Stocks fell on growth fears, and the US dollar rose

  • Stocks fall as fear of inflation drives uncertainty
  • Inflation in the UK is up to 9% and in Canada it is up to 6.8%
  • Germany’s two-year yield hit its highest level in 2011 on the back of the European Central Bank’s interest rate hike bets

NEW YORK (Reuters) – Global stocks fell and the dollar rose for the first time in four sessions on Wednesday, as economic growth fears that inflation will soar, denting sentiment.

The mood was underlined by a 9% rise in UK consumer prices and faster-than-expected inflation in Canada.

British inflation climbed to its highest annual rate since 1982 as energy bills soared, while Canadian inflation surged to 6.8% last month, driven largely by higher food and shelter prices, Statistics Canada data showed. Read more

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British inflation is now the highest among major economies in Europe, but prices are rising rapidly around the world, forcing central banks around the world to raise interest rates and curb growth as suggested by a modest drop in US homebuilding in April. Read more

High prices and material shortages have already affected home construction, the most rate-sensitive sector of the economy. But the US Commerce Department report also showed a record backlog of homes to be built, suggesting the decline in home construction is likely to be marginal.

To make matters worse due to inflation, earnings results for Target Corp. (TGT.N), whose quarterly profit halved as it warned of a larger margin achieved this year due to higher fuel and freight costs. Read more

Target stocks fell 24.88%, the largest one-day percentage drop since the “Black Monday” stock market crash of October 19, 1987, a day after Walmart (WMT.N) warned of similar margin pressures and its stock plunged 11.4% to the largest One-day percentage drop since October 16, 1987.

“It was Walmart yesterday and everyone thought it was a one-off,” said Dennis Dick, head of markets structure and proprietary trader at Bright Trading LLC in Las Vegas. “Now that Target has lost a lot more profit than Walmart did, they are afraid the consumer isn’t as strong as everyone thinks.”

The MSCI Worldwide Stock Index (.MIWD00000PUS) is down 2.74%, while in Europe, the STOXX 600 (.STOXX) index closed the region down 1.14%.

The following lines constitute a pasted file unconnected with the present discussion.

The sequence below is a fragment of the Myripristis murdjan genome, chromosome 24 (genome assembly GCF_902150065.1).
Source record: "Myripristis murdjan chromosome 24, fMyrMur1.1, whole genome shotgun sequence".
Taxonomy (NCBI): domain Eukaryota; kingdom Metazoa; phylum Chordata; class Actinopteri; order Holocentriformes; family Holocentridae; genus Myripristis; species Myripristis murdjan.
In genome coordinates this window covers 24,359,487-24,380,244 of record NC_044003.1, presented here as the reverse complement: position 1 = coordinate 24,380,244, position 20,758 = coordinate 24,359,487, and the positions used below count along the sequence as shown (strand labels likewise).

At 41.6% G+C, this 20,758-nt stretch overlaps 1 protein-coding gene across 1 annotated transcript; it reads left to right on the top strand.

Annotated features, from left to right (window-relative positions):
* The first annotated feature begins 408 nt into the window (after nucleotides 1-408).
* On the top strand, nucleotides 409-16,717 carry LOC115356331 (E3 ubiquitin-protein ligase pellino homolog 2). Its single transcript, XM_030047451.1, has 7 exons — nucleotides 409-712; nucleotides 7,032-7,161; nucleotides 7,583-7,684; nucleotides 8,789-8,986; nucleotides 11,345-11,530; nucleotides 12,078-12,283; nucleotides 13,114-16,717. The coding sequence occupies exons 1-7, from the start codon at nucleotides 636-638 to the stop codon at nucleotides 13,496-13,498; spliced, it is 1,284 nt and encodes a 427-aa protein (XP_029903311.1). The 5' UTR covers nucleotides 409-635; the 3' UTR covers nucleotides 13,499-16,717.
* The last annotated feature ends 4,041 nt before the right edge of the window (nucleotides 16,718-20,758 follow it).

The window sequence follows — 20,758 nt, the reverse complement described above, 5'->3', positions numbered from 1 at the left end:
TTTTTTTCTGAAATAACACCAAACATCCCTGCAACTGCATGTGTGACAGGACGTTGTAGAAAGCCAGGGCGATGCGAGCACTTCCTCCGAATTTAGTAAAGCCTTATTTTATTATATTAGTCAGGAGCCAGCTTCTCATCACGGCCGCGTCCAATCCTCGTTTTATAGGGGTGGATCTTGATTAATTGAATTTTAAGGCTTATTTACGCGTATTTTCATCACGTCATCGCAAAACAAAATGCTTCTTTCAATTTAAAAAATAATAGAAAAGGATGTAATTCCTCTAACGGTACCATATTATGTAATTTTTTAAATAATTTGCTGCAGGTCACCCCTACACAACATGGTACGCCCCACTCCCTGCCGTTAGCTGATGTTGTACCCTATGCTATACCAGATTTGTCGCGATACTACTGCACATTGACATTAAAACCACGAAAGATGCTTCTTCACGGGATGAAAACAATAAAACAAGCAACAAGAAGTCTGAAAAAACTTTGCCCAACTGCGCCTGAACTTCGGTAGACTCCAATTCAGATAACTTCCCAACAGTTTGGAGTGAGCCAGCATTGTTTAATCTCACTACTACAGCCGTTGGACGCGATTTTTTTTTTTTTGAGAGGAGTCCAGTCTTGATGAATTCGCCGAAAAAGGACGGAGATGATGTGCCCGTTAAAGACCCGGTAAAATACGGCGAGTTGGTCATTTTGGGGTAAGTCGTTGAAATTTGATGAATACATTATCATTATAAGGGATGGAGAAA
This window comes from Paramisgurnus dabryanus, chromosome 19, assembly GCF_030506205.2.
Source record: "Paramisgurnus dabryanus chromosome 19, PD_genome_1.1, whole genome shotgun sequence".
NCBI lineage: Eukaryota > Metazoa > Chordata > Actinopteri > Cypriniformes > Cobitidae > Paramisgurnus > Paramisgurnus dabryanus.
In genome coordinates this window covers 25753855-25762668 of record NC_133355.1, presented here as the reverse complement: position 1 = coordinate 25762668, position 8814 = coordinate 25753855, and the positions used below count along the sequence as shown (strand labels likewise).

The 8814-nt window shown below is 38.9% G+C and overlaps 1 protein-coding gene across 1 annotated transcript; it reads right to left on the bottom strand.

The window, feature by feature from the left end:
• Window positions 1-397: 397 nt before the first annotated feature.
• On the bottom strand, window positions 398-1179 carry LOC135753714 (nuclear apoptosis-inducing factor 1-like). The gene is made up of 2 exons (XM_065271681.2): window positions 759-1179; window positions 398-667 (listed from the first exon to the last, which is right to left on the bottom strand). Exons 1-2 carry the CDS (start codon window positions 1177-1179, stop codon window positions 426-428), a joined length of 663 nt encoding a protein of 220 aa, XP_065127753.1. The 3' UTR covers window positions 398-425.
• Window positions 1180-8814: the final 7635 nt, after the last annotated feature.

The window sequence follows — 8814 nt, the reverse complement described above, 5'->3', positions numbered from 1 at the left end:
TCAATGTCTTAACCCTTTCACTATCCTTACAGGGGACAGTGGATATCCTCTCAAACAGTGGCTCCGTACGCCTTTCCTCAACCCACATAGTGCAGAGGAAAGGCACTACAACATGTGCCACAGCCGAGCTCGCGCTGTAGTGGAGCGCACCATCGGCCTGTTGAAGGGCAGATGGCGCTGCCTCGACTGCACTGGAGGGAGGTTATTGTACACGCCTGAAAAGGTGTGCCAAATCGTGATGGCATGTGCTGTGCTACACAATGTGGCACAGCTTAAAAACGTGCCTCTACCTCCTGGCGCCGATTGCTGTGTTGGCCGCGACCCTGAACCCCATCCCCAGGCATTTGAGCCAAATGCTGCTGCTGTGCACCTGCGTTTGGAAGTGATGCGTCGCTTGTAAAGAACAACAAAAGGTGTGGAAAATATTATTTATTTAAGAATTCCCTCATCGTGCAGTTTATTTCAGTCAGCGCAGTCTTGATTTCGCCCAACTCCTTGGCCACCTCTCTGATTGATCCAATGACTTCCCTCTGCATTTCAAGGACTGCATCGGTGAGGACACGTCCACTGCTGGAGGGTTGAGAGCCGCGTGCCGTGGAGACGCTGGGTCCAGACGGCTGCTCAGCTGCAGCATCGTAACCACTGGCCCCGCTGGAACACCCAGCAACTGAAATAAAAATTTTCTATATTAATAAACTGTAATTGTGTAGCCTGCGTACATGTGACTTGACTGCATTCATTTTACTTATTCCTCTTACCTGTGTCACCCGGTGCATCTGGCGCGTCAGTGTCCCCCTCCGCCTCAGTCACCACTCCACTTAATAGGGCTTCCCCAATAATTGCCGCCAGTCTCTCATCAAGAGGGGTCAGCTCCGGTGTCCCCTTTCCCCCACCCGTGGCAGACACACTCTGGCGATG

On Wall Street, the Dow Jones Industrial Average (.DJI) lost 3.56%, the S&P 500 (.SPX) lost 4.03%, and the Nasdaq Composite (.IXIC) lost 4.73%.

The declines in the S&P 500 and Dow posted the largest one-day percentage declines since June 11, 2020.

Few analysts are willing to predict the end of the sell-off after the first five months of the year for risky assets given the magnitude of the macroeconomic uncertainty, with many expecting market volatility to be the norm for some time.

The US dollar gained gains as the sell-off in risky assets boosted the dollar’s safe-haven appeal, which was on track to lose three consecutive sessions, a day after Federal Reserve Chairman Jerome Powell pledged that the US central bank would raise rates as high as needed to combat rising inflation.

The dollar index rose 0.581 percent, with the euro falling 0.8 percent to $1.0463. The Japanese yen strengthened 0.92% to 128.23 per dollar.

Treasury yields fell, although the steep trajectory of interest rates remained the dominant market consensus as the 10-year Treasury yield reached a one-week high of 3.015% after Powell’s hawkish comments.

The yield fell 8.1 basis points to 2.890% on Wednesday after a weak US housing starts number.

Germany’s two-year government bond yield jumped to 0.444%, its highest level since November 2011 after more hawkish central bank comments, and was most recently up 1.6 basis points at 0.386%. The European Central Bank’s Klaas Knott said on Tuesday that a 50 basis point rate hike in July was possible if inflation had widened.

Gold prices haven’t changed much despite a risk-off environment with looming US interest rate hikes and the dollar’s return to the metal’s brilliance.

Spot gold rose 0.1% to $1,816.06 an ounce.

Oil prices fell in choppy trading, reversing early gains as traders became less concerned about a supply crunch after government data showed that US refiners increased production. Read more

US crude closed down 2.5% at $109.59 a barrel and Brent crude settled at $109.11, down 2.52% on the day.

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(Reporting by Herbert Lash and Chuck Mikolajchak) Additional reporting by Davek Jain in Bengaluru; Editing by Jonathan Otis

Our Standards: Thomson Reuters Trust Principles.

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